• Alzheimer's disease;
  • passive immunization;
  • immunoneutralization;
  • amyloid;
  • neurofibrillary tangles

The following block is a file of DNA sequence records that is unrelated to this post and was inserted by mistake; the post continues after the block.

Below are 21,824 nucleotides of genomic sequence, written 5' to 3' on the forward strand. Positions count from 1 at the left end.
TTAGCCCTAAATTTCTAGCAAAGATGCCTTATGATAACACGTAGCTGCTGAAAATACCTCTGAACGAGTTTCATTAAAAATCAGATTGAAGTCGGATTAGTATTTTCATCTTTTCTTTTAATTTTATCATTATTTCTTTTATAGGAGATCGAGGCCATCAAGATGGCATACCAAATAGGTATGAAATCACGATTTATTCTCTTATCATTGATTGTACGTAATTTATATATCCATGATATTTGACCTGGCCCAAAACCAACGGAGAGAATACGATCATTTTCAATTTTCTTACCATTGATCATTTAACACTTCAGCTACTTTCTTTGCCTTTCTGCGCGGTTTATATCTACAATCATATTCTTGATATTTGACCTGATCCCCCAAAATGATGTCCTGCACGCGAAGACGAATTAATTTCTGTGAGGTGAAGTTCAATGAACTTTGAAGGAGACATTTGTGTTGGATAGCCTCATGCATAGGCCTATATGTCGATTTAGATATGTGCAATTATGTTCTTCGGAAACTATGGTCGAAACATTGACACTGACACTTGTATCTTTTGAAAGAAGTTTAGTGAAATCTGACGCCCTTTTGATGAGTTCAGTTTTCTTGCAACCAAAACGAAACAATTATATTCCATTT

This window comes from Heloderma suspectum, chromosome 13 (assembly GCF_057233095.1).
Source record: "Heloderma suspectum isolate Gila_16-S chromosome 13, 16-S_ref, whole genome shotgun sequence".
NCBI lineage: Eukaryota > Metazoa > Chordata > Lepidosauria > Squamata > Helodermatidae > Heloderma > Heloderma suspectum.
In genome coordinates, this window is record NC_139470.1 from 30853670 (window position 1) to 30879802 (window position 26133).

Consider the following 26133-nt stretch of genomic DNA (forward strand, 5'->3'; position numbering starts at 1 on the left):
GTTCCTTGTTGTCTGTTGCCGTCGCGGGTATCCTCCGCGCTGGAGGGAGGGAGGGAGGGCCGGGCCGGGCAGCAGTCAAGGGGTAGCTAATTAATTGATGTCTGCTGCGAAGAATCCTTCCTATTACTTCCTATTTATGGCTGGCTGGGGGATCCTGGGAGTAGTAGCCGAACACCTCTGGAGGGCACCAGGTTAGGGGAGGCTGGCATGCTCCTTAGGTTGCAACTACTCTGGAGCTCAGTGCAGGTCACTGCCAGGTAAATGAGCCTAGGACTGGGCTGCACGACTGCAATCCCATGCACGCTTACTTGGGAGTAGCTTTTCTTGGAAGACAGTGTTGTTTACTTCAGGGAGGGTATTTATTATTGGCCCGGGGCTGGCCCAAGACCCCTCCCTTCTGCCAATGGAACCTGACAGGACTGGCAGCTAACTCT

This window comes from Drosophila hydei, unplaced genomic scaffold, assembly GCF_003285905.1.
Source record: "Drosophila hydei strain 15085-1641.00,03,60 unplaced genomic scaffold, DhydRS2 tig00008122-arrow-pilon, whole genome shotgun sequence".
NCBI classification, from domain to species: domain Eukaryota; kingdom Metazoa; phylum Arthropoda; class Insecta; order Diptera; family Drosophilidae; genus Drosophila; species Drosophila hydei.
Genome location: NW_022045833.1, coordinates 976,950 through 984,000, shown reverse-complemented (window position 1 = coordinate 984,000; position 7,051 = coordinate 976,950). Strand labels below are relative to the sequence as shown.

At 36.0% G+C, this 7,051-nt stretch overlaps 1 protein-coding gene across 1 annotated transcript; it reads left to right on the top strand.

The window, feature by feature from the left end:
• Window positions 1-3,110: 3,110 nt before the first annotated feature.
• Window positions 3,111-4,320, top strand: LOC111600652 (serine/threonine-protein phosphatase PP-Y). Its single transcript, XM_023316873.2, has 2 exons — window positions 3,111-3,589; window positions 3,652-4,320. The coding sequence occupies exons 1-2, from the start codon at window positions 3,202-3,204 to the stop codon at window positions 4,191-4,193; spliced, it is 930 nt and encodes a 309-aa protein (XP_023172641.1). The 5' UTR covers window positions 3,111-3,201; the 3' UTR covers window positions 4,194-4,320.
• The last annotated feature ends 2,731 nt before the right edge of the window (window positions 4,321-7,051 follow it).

Although active and passive immunization against the β-amyloid peptide (Aβ) of amyloid plaque-bearing transgenic mice markedly reduces amyloid plaque deposition and improves cognition, the mechanisms of neuroprotection and impact on toxic oligomer species are not understood. We demonstrate that compared to control IgG2b, passive immunization with intracerebroventricular (icv) anti-Aβ (1–15) antibody into the AD HuAPPsw (Tg2576) transgenic mouse model reduced specific oligomeric forms of Aβ, including the dodecamers that correlate with cognitive decline. Interestingly, the reduction of soluble Aβ oligomers, but not insoluble Aβ, significantly correlated with reduced τ phosphorylation by glycogen synthase kinase-3β (GSK-3β), a major τ kinase implicated previously in mediating Aβ toxicity. A conformationally-directed antibody against amyloid oligomers (larger than tetramer) also reduced Aβ oligomer-induced activation of GSK3β and protected human neuronal SH-SY5Y cells from Aβ oligomer-induced neurotoxicity, supporting a role for Aβ oligomers in human τ kinase activation. These data suggest that antibodies that are highly specific for toxic oligomer subspecies may reduce toxicity via reduction of GSK-3β, which could be an important strategy for Alzheimer's disease (AD) therapeutics. © 2005 Wiley-Liss, Inc.